Politics

Treatment of Garda HR manager facing dismissal has ‘echoes of Kafka’

The treatment of a senior An Garda Síochána human resources manager, whose dismissal has been recommended by the head of the force, has “echoes of Kafka” and is “unfair”, the High Court has heard.

The recommendation followed an external investigation which concluded last year that John Barrett’s behaviour amounted to serious misconduct.

Mark Harty, counsel for Mr Barrett, said his client’s treatment amounts to a “clear punishment” of him for making protected disclosures and has “echoes of Kafka”.

He said the Minister for Justice’s approach to the matter is more “country and western” than “high literature” as her stance is to “stand by your man”, Garda Commissioner Drew Harris.

Mr Harty, with David Byrnes BL, instructed by solicitor Felix McTiernan, was opening an application by Mr Barrett for an injunction restraining any steps to terminate his employment pending the outcome of his full action.

Mr Barrett was appointed executive director of human resources and people development with An Garda Síochána in 2014.

A disciplinary process was commenced against him in May 2018 following a complaint by then assistant commissioner Fintan Fanning. An external investigator was later asked to investigate allegations by others concerning how Mr Barrett interacted with them in relation to the Fanning matter.

Pending the investigation, Mr Barrett was suspended by Mr Harris in late 2018. In summer 2020, he initiated High Court proceedings challenging the lawfulness of the investigation.

Terminated

Mr Barrett later initiated injunction proceedings over a recommendation by Mr Harris to the Minister, arising from the external investigator senior counsel Luán Ó Braonáin’s conclusion last November that his employment should be terminated by the Minister.

The defendants agreed in January to take no further steps in that regard pending the hearing of injunction proceedings, which opened on Tuesday before Ms Justice Siobhán Stack and are expected to run for three days.

The judge was provided with extensive affidavits from Mr Barrett and detailed replying affidavits on behalf of the defendants, represented by Conor Power SC, with David Fennelly BL.

The court heard, prior to Mr Barrett taking up his position in the Garda, equivalent to that of an assistant secretary general in the civil service, he had 25 years experience in human resources.

Mr Barrett said in an affidavit that he became aware in the course of his work of financial irregularities at the Garda College in Templemore and reported those in 2017. That was subject of an investigation by the Dáil Public Accounts Committee in 2017, which found serious failings.

Mr Barrett said he also in 2017 disclosed wrongful interference by two superiors with his role as protected disclosures manager for former sergeant Maurice McCabe.

He denies any wrongdoing and claims he is being punished, via an unlawful and flawed investigation initiated after he made protected disclosures, for “doing the right thing” and exposing wrongdoing and/or unlawful conduct.

Withdrawn

Mr Harty said his client had withdrawn from the investigation because it was not considering relevant matters, including protected disclosures, and had not heard from relevant witnesses.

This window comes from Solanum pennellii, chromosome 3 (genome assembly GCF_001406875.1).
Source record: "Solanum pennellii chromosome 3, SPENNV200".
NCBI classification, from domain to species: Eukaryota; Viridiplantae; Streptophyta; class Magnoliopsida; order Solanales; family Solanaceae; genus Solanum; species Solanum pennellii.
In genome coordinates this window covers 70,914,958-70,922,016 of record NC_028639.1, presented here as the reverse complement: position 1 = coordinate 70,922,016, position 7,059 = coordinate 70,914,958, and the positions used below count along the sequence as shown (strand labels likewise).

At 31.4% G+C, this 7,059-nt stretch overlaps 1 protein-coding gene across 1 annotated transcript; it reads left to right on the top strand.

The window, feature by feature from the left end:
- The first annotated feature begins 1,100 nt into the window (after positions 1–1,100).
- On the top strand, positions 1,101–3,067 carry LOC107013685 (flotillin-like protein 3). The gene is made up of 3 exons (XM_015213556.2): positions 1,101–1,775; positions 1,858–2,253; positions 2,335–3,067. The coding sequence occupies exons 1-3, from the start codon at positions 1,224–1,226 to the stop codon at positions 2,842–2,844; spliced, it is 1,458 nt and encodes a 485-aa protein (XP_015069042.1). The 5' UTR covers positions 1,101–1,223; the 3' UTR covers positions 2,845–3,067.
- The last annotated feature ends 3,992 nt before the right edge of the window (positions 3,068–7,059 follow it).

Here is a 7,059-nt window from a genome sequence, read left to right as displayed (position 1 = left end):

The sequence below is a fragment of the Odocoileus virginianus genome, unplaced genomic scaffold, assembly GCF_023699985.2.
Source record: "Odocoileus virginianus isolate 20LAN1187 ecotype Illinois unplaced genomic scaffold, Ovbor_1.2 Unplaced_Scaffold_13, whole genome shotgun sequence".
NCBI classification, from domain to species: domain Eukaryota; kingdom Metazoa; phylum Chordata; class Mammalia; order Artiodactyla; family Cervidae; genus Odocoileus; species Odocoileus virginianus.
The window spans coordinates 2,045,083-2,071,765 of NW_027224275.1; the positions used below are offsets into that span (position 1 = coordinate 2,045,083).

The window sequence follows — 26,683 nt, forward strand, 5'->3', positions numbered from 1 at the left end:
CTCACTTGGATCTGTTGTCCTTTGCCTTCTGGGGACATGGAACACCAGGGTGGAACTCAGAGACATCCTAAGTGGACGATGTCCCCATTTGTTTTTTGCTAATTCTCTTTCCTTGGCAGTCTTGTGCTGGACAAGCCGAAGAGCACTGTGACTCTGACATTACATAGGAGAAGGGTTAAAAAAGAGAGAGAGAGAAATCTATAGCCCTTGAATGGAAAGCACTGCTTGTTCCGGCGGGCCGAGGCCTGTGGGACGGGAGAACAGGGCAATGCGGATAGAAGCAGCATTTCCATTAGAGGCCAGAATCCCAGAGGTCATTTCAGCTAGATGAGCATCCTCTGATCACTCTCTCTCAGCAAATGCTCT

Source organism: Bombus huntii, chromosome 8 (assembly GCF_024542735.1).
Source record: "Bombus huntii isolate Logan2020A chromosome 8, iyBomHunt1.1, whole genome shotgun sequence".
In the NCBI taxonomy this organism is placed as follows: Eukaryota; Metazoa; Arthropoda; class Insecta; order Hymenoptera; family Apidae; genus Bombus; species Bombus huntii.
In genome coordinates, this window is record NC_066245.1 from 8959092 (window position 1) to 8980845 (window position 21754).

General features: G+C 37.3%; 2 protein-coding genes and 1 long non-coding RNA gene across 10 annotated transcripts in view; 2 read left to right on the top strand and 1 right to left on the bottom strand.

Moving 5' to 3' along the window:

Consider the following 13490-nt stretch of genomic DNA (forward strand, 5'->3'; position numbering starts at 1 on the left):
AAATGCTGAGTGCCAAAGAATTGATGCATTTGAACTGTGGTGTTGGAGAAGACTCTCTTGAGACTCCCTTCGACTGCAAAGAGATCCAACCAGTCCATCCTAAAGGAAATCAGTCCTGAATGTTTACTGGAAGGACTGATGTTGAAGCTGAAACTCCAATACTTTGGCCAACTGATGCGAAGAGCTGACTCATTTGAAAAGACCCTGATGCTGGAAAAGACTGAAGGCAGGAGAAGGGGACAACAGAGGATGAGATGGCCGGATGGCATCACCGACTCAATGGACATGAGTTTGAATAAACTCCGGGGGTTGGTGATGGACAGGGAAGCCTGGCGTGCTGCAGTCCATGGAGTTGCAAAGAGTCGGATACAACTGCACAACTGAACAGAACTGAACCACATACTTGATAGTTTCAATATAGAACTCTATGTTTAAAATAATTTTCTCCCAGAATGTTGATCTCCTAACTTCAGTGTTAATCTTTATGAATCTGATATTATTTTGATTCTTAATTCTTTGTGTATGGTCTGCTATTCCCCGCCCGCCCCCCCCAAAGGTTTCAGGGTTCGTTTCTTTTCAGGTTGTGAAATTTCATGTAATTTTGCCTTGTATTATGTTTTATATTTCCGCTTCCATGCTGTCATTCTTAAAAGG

The investigation was essentially investigating whether it was appropriate for Mr Barrett to have used strong language in correspondence with others relating to the investigator’s appointment, he said.

In an affidavit for the commissioner, Síle Larkin, solicitor and head of employment law with the Garda, said there was no basis for the reliefs sought and the sole purpose of the application was to interfere with and frustrate an ongoing valid disciplinary process concerning Mr Barrett.

That arose following a formal complaint by Mr Fanning that Mr Barrett had threatened him in November 2017 , arising from a dispute between the two over the selection process for the Armed Response Unit, she said.

In the context of a formal investigation, as requested by Mr Fanning, Mr Barrett engaged in correspondence with Acting Commissioner Donáll Ó Cualáin and Kate Mulkerrins, executive director of legal and compliance, which in itself became a matter “of serious concern”

Mr Harris, appointed in September 2018, had no prior involvement in the matter, reviewed it and determined a month later that the investigation’s terms of reference should be extended to include the correspondence.

Threatening

Mr Ó Braonain, in his report dated November 19th last, upheld all three allegations concerning Mr Barrett, she said. These included allegations he had communicated with Mr Ó Cualáin and Ms Mulkerrins in a manner that was threatening, inappropriate and unprofessional to interfere with and frustrate an ongoing valid disciplinary process concerning Mr Barrett.

The report considered this constituted serious breaches of accepted standards that has resulted in a breakdown of the relationship of trust and confidence required to be reposed in him and his behaviour constituted “serious misconduct”.

Following consideration of that report, Mr Harris recommended that Mr Barrett be dismissed from his employment on grounds of serious misconduct.

Mr Barrett’s evidence to, and participation in, the Disclosures Tribunal, has no bearing on the “separate and distinct” subject matters of the disciplinary process, Ms Larkin said.

Mr Barrett has made “serious and baseless” allegations of wrongdoing against many persons, she added.

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